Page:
Package Integrity Testing
One common investigation during a failure analysis project or reliability study is a package integrity evaluation - looking for delamination, popcorn cracking, or other anomalies that may reduce or even end the lifespan of a part. These sorts of anomalies can cause mechanical stresses on bond wires, provide a point of ingress for corrosive chemicals or other contaminants, or make the device unsuitable for use in its intended environment. With the huge variety of package types on the market, understanding which tests to apply can be difficult; fortunately, IAL has extensive experience with a wide range of tools and techniques to facilitate your package integrity analysis needs.
Most package integrity analysis begins with an optical inspection to identify any gross anomalies (obvious cracks or voids, for example). Optical inspections take very little time, and can be done with no impact to the device under test; no reconditioning or special care is needed to use the sample in production if an optical inspection is the only test a device is subjected to. While this inspection is a good first step, the absence of visible defects does not necessarily imply good package integrity, as other anomalies may be lurking beneath the device’s surface.
Generally speaking, the majority of microelectronics are encapsulated using an epoxy mold compound that is formed over the semiconductor die and related interconnects (e.g. the leadframe of an SOIC, or the circuit board substrate of a BGA). The most common way of determining integrity of these types of packages is acoustic microscopy, a technique that uses focused ultrasonic waves to non-destructively probe a package for delamination or cracking. These defects commonly result from mechanical stresses, and as such are often screened for during reliability testing (such as Moisture Sensitivity Level qualification).
In other cases, it may be necessary to perform more destructive analysis in order to get a greater depth of detail in determining package integrity. Dye penetrant is one such destructive test; plastic encapsulated or hermetically sealed samples are immersed in a vat of dye, then subjected to vacuum and pressure to force the dye into any cracks or voids. The device is then fractured, and any dye incursion is documented. Cross-sectional analysis also provides excellent information, allowing cracks, delamination, or other anomalies to be directly viewed under a microscope.
Though there are a multitude of package integrity tests, not all tests are applicable to each type of sample; as an example, acoustic microscopy does not generally make sense to analyze hermetically sealed packages, as the thick ceramic layers and air gaps in the package do not allow good propagation of the ultrasonic waves. For more information about which tests may be applicable to your products, please feel free to consult with one of IAL’s engineers, who are glad to help determine an optimal course of analysis.
- Moisture Sensitivity Level (MSL) qualification and screening
- Finding voids or poor adhesion in die attach material
- Inspecting the underfill and solder connections of a flip-chip BGA
- Identifying leaks in a hermetically sealed package
PCB Inspection Services
An in-depth inspection of a printed circuit board (PCB) or printed circuit board assembly (PCA/PCBA) is a quick, cost effective way to ensure the delivery of exceptional quality products. Whether qualifying your own product or screening a subcontractor’s deliverables, a detailed inspection can provide invaluable information about potential process weaknesses that might result in reduced lifespan or reliability.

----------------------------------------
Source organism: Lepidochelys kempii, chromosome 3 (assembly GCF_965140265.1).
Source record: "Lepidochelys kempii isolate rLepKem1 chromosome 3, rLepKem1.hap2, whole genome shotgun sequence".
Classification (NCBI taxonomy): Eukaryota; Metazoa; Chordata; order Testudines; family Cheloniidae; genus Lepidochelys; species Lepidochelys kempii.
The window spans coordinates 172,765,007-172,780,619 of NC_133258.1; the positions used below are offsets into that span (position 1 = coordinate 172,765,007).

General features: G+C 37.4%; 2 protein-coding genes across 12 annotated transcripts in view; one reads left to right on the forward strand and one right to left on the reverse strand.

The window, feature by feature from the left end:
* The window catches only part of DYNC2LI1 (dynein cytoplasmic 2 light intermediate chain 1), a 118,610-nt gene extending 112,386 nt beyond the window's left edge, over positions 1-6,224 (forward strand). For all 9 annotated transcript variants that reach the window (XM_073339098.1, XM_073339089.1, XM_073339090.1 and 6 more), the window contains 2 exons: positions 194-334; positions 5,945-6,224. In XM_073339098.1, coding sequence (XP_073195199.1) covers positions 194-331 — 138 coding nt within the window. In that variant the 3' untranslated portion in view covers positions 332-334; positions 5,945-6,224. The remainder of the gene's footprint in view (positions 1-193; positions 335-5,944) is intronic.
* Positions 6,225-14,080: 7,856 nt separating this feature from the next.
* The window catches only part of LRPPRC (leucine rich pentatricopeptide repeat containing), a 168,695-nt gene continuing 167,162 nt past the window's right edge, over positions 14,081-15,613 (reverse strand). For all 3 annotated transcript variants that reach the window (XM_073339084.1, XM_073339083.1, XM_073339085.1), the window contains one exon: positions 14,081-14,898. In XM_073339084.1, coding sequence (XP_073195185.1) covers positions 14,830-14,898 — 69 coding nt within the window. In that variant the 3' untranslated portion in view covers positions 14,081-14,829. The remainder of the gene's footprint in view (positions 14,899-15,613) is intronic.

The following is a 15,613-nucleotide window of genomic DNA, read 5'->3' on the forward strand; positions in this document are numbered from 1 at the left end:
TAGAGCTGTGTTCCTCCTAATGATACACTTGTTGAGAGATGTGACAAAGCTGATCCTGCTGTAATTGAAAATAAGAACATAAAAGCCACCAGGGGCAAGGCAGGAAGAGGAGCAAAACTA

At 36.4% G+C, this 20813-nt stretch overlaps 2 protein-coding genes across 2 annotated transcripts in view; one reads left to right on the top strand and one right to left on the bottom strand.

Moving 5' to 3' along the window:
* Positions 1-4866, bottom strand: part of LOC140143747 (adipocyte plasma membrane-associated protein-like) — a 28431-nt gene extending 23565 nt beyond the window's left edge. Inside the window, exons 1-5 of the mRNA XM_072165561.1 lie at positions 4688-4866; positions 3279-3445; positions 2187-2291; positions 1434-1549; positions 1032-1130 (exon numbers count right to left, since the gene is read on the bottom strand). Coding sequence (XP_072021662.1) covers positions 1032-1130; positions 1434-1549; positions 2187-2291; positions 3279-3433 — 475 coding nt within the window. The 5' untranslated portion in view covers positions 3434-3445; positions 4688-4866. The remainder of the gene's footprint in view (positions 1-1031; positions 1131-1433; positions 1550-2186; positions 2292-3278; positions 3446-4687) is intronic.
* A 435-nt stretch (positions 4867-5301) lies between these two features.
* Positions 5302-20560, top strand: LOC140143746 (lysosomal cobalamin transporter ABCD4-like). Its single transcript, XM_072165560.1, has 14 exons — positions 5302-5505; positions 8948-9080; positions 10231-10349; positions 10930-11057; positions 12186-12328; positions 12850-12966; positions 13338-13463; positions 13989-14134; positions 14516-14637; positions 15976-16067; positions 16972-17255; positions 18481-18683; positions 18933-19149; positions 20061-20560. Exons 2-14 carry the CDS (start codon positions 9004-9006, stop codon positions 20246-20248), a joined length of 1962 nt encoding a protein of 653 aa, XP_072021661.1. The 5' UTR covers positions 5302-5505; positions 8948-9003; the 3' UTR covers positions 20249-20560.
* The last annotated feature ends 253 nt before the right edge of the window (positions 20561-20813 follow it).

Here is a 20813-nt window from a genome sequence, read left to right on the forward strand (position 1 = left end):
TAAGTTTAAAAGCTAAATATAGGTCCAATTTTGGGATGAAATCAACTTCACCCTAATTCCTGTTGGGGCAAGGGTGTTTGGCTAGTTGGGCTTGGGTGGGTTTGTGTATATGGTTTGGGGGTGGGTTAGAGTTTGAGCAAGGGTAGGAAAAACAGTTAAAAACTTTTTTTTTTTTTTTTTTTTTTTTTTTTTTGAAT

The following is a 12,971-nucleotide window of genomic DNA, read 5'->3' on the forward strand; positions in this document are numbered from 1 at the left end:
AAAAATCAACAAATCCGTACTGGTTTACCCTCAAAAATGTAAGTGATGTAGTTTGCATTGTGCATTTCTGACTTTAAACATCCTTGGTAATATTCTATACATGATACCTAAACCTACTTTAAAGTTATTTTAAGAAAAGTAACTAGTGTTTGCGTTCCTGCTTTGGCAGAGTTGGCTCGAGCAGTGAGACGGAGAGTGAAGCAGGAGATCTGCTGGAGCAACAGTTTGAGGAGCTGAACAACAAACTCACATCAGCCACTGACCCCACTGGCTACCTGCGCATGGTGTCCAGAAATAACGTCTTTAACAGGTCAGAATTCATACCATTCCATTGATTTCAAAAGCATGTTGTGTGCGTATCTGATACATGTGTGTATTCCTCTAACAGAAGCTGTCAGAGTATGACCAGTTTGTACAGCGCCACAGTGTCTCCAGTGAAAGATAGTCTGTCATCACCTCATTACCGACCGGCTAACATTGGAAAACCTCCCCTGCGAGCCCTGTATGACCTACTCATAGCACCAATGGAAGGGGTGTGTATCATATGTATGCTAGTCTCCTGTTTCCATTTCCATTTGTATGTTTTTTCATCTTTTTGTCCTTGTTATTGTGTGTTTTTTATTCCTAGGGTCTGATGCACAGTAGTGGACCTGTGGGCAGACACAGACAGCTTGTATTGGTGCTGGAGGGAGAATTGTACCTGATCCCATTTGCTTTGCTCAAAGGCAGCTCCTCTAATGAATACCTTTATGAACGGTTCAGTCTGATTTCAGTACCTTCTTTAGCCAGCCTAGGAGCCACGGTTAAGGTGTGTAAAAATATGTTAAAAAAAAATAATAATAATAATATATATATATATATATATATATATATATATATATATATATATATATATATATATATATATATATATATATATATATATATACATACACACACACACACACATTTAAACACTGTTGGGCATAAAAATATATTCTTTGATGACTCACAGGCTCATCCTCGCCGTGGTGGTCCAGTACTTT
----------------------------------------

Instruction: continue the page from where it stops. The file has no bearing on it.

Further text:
For quality screening or product qualification, IAL can perform PCB or PCA inspection to the standards set forth in IPC-A-600 and IPC-A-610. This inspection is designed to encompass many of the typical pitfalls of PCB manufacturing; from plating thickness to via registration, solder mask coverage to resin fill, an IPC inspection is a comprehensive examination of many of the key characteristics of an assembly. Many of the features called out by the IPC specs can be inspected non-destructively, and therefore are appropriate as a final inspection or quality screen of a product before shipping; for more in-depth examination, destructive analysis is usually necessary.
PCB/PCA Construction Analysis (sometimes also referred to as Destructive Physical Analysis, or DPA) adds cross-sectional analysis and device delayering to the standard IPC inspection. This deeper dive may target suspected defects buried within the board, like improper via etchback or cracked thru-hole plating, or may simply be part of a more stringent quality control program. In other cases, this type of analysis may be performed in support of a competitive analysis, to look for potential intellectual property infringement or to better understand where a competitor has positioned themselves in the market.
Another, more specialized subset of PCB Inspection is dye penetrant testing (also colloquially referred to as Dye and Pry). Dye penetrant is primarily used in support of failure analysis to look for solder failures. By immersing a PCA in a vat of dye and subjecting it to vacuum and pressure, dye is forced into all available spaces on the PCA - including any cracked or non-wetted solder joints. Suspect devices are then pried from the board, and any failing solder joints can be identified by the presence of the brightly colored dye.
Both unpopulated PCBs and fully populated PCAs can be inspected per IPC-A-600 or IPC-A-610 (respectively). Dye penetrant testing is appropriate for BGAs, LGAs, and QFNs that have not been coated with a conformal coating.
- Continuous monitoring of an established process
- Qualification of a new device or process
- Solder joint inspection and failure analysis